It’s always something with One Paseo.

The 23-acre project in Carmel Valley may skip a legally required hearing after more than half of the citywide Planning Commission’s members determined they have a conflict of interest that prevents them from weighing in.

It’s the latest unusual step for a project that’s seen more than its share. The City Council last year approved the development, only to see opponents collect enough signatures to invalidate the decision and send it to a public vote.

Developer Kilroy Realty and opponents then agreed to a smaller version of the project in a compromise, nixing the need for a public vote.

The smaller project is now approaching final approval, but it ran into a series of rare circumstances that forced the city to seek clarification from the city attorney and the state Fair Political Practices Commission over how it should proceed.

The city hasn’t made its final decision, but it doesn’t have many options.

Normally a project like One Paseo, which would change the Carmel Valley community plan so it can be built, needs public hearings before a community group and the Planning Commission. Those groups can’t make final decisions, but they can recommend changes that are often folded into the project. The hearings are required by law.

But it doesn’t look like One Paseo will be able to make good on that requirement.

In an email obtained by Voice of San Diego, a development services staffer said the city might have to invoke a maneuver that lets it waive its own mandate for a Planning Commission hearing.

The Planning Commission didn’t have a quorum for a vote after four of seven commissioners determined they had a conflict of interest over One Paseo.

That alone would have been a navigable problem: The state’s Fair Political Practices Commission has a regulation for exactly such an event. It says one of the conflicted commissioners should be selected at random and made to participate. It’s often invoked in small jurisdictions in which conflicts are common, said Stacey Fulhorst, executive director of the San Diego Ethics Commission.

But that wasn’t an option in this case.

The FPPC told the city in a formal advice letter last month the special fix doesn’t apply because one of the commissioners had a nonfinancial conflict. The rule only applies when all of the members have direct financial conflicts.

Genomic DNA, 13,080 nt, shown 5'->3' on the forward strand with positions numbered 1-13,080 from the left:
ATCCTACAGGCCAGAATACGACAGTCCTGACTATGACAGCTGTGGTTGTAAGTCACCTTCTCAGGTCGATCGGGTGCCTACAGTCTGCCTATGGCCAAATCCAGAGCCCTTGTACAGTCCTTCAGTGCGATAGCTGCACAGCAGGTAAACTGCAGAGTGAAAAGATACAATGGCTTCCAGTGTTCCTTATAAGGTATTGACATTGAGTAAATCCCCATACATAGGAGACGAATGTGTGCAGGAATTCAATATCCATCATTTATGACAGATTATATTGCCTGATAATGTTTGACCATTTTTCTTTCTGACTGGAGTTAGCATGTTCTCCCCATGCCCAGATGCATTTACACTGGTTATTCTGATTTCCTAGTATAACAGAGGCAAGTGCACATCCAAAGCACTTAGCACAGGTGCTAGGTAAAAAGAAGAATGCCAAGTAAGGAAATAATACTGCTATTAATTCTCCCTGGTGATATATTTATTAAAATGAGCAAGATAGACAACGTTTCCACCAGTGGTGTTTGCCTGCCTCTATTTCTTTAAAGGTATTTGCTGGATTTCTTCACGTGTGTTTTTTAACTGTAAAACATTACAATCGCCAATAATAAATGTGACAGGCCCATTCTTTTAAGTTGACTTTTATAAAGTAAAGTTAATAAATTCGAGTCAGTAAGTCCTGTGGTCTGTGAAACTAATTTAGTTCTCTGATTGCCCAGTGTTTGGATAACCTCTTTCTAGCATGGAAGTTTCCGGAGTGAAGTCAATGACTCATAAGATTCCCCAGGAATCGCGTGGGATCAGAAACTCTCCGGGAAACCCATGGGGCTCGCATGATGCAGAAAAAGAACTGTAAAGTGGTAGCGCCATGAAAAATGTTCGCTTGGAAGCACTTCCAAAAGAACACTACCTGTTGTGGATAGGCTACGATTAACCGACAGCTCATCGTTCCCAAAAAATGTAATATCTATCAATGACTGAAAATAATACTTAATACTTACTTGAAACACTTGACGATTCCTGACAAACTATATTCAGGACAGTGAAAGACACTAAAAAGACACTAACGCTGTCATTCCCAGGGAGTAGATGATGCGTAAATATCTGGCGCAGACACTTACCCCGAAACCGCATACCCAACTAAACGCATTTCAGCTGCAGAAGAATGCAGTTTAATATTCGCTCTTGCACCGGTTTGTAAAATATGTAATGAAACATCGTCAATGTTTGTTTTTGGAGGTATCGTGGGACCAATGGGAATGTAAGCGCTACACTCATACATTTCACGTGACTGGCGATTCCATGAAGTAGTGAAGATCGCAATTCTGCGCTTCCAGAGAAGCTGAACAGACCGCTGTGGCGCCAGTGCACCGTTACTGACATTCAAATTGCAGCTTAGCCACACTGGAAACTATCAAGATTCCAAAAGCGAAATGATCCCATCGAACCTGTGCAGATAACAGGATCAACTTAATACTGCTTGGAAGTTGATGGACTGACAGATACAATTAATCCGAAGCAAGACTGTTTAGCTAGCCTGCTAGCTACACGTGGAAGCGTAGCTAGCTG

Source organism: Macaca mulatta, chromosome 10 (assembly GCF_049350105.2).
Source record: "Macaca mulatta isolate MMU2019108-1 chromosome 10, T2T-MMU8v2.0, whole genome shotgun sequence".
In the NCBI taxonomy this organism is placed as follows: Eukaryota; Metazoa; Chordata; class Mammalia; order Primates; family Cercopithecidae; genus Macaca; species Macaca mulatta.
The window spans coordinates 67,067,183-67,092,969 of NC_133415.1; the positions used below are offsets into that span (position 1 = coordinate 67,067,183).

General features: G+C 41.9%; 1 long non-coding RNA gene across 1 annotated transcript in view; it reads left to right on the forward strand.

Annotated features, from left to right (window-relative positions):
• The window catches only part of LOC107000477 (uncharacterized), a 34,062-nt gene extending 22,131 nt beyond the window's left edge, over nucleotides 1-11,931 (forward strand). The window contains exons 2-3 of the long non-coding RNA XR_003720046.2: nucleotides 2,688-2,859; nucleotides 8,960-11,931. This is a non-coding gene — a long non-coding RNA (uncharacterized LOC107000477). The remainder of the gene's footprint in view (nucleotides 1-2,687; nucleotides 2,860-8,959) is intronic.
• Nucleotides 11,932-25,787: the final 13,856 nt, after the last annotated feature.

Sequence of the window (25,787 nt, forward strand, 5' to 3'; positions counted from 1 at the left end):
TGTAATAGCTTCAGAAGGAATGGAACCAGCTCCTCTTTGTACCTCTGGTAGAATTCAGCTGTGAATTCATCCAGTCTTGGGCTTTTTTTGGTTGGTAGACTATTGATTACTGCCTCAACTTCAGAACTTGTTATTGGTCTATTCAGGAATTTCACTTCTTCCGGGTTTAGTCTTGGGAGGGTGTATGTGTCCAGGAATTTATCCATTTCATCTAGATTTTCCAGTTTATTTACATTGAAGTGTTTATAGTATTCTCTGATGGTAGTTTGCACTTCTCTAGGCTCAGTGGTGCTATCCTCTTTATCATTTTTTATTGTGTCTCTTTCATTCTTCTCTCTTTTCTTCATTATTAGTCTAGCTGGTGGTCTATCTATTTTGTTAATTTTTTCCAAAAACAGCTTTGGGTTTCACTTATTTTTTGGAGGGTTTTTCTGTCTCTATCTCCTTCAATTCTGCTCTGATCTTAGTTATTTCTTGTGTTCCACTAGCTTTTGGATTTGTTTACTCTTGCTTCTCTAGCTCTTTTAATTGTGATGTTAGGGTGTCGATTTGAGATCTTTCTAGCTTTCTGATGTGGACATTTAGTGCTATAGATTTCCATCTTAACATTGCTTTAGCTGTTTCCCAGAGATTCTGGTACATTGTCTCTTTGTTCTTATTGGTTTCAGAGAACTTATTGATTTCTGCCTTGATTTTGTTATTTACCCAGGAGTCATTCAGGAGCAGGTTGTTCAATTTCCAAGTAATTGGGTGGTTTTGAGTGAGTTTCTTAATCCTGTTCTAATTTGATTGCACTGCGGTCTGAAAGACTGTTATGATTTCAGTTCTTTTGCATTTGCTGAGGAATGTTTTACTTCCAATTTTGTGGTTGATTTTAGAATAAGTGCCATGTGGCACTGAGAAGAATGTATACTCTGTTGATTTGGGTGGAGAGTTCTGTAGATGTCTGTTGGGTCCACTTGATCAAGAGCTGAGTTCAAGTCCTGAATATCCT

Unlike the others, Commissioner Anthony Wagner recused himself due to a personal conflict, not a financial one. He wouldn’t disclose any other details and he isn’t required to since it isn’t a financial issue.

“It is clearly not right for me to take a vote one way or another,” Wagner said.

Luckily, the city also has a special fix for situations like this – and that remedy may actually be usable.

The city can waive its own requirement for projects to go before the Planning Commission, and send it directly to the City Council.

City staff hasn’t made a final choice, but an email to planning commissioners from Deputy Director of Development Services Mike Westlake said the city doesn’t have many options.

“At this point it appears as though the only remaining option is to proceed with going straight to Council and” waiving the city’s requirement that projects go to Planning Commission, Westlake wrote. “At this time staff is in the process of scheduling the project for a City Council hearing.”

Besides Wagner, the other commissioners had straightforward conflicts.

Doug Austin’s company had previously redesigned office space for a tenant of Kilroy Realty, the developer behind One Paseo. Kilroy paid for the changes. Bill Hofman, whose appointment the City Council is approving Tuesday, consulted for Kilroy on a project in Carlsbad. Commissioner Susan Peerson’s spouse works for one of One Paseo’s consultants.

Rachel Laing, spokeswoman for the project, said it’s simply an unusual circumstance resulting from the large footprint Kilroy has in town.

“I think that anyone who is looking at it with a fair mind can say, ‘This was beyond Kilroy’s control,’” she said.

Andrew Keatts is a former managing editor for projects and investigations at Voice of San Diego.

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